Man whose son commits suicide talks anti-bullying to LPS - News, Weather and Sports for Lincoln, NE;

Man whose son commits suicide talks anti-bullying to LPS

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Kirk Smalley speaks at Lincoln Southeast High School. Kirk Smalley speaks at Lincoln Southeast High School.

By: Sabrina Ahmed 

After losing their son to suicide, a family now campaigns around the country to stop bullying.

Ty Smalley was 11-years-old when he took his own life.  It's his story that grabbed the attention of kids at Southeast High School and started a movement throughout LPS to end bullying.

Kirk Smalley brought the students of Southeast High School to their feet, and to tears.  He shared the story of his 11–year–old son who committed suicide because he was bullied.

Smalley asked the kids at Lincoln Southeast to take a stand. 

"Where we're trying to go with this message is to the kids themselves.  Administrators, school personnel, teachers, parents, we can't see everything that happens in the hallways but one of them is going to know about it, they're going to see it.  And they can stand up and say, 'You know what, that's not right.  That's not how we treat each other.  You don't have to be that way,'" Smalley said.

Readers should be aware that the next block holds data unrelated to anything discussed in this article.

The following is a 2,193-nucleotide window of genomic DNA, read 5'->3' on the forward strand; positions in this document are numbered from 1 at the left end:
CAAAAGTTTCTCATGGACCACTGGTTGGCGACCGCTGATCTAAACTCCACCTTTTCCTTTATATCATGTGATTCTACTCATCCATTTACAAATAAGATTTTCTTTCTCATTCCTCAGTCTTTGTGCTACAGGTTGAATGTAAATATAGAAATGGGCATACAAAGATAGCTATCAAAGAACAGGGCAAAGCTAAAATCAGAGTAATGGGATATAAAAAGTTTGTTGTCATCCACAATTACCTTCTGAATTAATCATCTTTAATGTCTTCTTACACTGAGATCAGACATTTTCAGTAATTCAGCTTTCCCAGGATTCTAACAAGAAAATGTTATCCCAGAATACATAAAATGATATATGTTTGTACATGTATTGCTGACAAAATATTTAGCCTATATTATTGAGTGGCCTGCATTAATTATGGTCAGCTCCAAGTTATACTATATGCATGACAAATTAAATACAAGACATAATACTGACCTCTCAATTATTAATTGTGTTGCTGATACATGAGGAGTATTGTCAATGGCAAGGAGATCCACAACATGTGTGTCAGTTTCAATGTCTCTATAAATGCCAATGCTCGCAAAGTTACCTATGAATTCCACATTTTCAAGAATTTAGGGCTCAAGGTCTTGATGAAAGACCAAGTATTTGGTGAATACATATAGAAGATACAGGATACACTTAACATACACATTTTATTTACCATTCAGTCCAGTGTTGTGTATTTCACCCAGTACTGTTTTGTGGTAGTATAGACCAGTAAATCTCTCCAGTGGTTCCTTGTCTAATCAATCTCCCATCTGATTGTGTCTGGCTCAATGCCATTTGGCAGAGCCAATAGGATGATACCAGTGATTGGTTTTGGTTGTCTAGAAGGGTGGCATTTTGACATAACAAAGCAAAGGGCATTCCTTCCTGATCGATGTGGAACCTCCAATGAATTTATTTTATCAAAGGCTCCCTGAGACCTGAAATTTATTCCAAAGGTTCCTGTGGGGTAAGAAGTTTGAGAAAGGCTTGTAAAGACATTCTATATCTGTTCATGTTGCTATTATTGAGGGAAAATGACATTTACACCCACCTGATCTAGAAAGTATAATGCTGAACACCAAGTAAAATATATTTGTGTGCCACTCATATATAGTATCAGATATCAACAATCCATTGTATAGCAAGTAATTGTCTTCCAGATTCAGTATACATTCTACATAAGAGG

Smalley, who is from Oklahoma, told the students that one in four kids will consider suicidal thoughts before graduating.  After hearing what this loving father has to say, it inspired the students to make a difference.

"I think after today it's going to be a whole lot bigger and a whole mot more people who will actually be taking a stand, but we still need to do a lot more, we still need more people," 11-grader Matt McGuire said.

"Today gave me the confidence to know that it's not going to hurt me any to go up and say that to someone and if they say 'no' I can keep talking to them or go get other help, but I think it's important if you see it to stop it there," 10th-grader Elle Hansen said.

Emily Hergenrader met Smalley last year and helped bring him to Lincoln.  For her, it's nice to have the whole school on board with this cause.

"Seeing the reaction on all of my friends and students and teachers and counselor and principals faces, them really realizing why we're doing what we're doing, almost makes me start crying now because it's such a huge impact on me to know that now we really aren't by ourselves to stand against something so huge," Hergenrader said.

There was another assembly this afternoon at Lincoln Southwest and there is a community presentation tonight at Southeast.

April 26th is "Stand for the Silent Nebraska Day" and LPS will have events for that as well.

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